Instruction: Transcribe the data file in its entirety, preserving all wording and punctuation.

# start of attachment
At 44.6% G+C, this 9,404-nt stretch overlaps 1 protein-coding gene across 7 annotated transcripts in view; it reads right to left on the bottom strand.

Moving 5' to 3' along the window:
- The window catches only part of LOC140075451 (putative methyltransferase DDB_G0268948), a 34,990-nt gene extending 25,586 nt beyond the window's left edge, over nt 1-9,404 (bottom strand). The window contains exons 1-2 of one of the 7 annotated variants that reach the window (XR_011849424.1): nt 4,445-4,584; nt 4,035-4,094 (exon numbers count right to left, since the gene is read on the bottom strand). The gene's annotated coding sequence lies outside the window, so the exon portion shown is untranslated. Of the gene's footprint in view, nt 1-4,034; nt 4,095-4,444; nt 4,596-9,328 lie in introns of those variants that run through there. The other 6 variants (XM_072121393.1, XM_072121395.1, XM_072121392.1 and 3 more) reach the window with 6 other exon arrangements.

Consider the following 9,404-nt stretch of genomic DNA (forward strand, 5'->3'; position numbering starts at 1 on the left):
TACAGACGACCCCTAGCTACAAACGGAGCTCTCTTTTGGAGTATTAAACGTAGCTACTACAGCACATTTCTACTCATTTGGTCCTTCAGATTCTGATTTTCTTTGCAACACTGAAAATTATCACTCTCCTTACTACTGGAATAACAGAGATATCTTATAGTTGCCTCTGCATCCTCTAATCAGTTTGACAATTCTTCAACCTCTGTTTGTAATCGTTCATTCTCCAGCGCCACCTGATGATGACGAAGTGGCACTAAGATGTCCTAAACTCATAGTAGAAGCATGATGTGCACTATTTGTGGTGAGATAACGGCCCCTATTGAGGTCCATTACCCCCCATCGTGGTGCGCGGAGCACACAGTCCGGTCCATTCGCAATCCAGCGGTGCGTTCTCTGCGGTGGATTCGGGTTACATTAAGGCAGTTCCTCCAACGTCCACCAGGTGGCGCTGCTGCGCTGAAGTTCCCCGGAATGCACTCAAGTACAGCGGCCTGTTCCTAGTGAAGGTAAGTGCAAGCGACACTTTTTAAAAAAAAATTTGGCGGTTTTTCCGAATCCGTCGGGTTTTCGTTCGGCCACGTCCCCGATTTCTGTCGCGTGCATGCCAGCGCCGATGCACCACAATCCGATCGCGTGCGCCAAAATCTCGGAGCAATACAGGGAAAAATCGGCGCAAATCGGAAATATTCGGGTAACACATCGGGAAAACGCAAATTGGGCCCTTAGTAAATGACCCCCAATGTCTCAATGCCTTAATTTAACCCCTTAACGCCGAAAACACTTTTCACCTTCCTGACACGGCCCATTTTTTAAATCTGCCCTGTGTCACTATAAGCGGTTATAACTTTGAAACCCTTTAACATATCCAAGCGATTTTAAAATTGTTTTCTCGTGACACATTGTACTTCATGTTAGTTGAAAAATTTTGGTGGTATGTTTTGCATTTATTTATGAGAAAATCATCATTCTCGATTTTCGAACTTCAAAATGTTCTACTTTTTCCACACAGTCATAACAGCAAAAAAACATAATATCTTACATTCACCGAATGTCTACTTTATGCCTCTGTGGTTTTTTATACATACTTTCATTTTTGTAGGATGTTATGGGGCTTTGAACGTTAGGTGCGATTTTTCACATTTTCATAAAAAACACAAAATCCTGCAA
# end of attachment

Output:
At 44.6% G+C, this 9,404-nt stretch overlaps 1 protein-coding gene across 7 annotated transcripts in view; it reads right to left on the bottom strand.

Moving 5' to 3' along the window:
- The window catches only part of LOC140075451 (putative methyltransferase DDB_G0268948), a 34,990-nt gene extending 25,586 nt beyond the window's left edge, over nt 1-9,404 (bottom strand). The window contains exons 1-2 of one of the 7 annotated variants that reach the window (XR_011849424.1): nt 4,445-4,584; nt 4,035-4,094 (exon numbers count right to left, since the gene is read on the bottom strand). The gene's annotated coding sequence lies outside the window, so the exon portion shown is untranslated. Of the gene's footprint in view, nt 1-4,034; nt 4,095-4,444; nt 4,596-9,328 lie in introns of those variants that run through there. The other 6 variants (XM_072121393.1, XM_072121395.1, XM_072121392.1 and 3 more) reach the window with 6 other exon arrangements.

Consider the following 9,404-nt stretch of genomic DNA (forward strand, 5'->3'; position numbering starts at 1 on the left):
TACAGACGACCCCTAGCTACAAACGGAGCTCTCTTTTGGAGTATTAAACGTAGCTACTACAGCACATTTCTACTCATTTGGTCCTTCAGATTCTGATTTTCTTTGCAACACTGAAAATTATCACTCTCCTTACTACTGGAATAACAGAGATATCTTATAGTTGCCTCTGCATCCTCTAATCAGTTTGACAATTCTTCAACCTCTGTTTGTAATCGTTCATTCTCCAGCGCCACCTGATGATGACGAAGTGGCACTAAGATGTCCTAAACTCATAGTAGAAGCATGATGTGCACTATTTGTGGTGAGATAACGGCCCCTATTGAGGTCCATTACCCCCCATCGTGGTGCGCGGAGCACACAGTCCGGTCCATTCGCAATCCAGCGGTGCGTTCTCTGCGGTGGATTCGGGTTACATTAAGGCAGTTCCTCCAACGTCCACCAGGTGGCGCTGCTGCGCTGAAGTTCCCCGGAATGCACTCAAGTACAGCGGCCTGTTCCTAGTGAAGGTAAGTGCAAGCGACACTTTTTAAAAAAAAATTTGGCGGTTTTTCCGAATCCGTCGGGTTTTCGTTCGGCCACGTCCCCGATTTCTGTCGCGTGCATGCCAGCGCCGATGCACCACAATCCGATCGCGTGCGCCAAAATCTCGGAGCAATACAGGGAAAAATCGGCGCAAATCGGAAATATTCGGGTAACACATCGGGAAAACGCAAATTGGGCCCTTAGTAAATGACCCCCAATGTCTCAATGCCTTAATTTAACCCCTTAACGCCGAAAACACTTTTCACCTTCCTGACACGGCCCATTTTTTAAATCTGCCCTGTGTCACTATAAGCGGTTATAACTTTGAAACCCTTTAACATATCCAAGCGATTTTAAAATTGTTTTCTCGTGACACATTGTACTTCATGTTAGTTGAAAAATTTTGGTGGTATGTTTTGCATTTATTTATGAGAAAATCATCATTCTCGATTTTCGAACTTCAAAATGTTCTACTTTTTCCACACAGTCATAACAGCAAAAAAACATAATATCTTACATTCACCGAATGTCTACTTTATGCCTCTGTGGTTTTTTATACATACTTTCATTTTTGTAGGATGTTATGGGGCTTTGAACGTTAGGTGCGATTTTTCACATTTTCATAAAAAACACAAAATCCTGCAA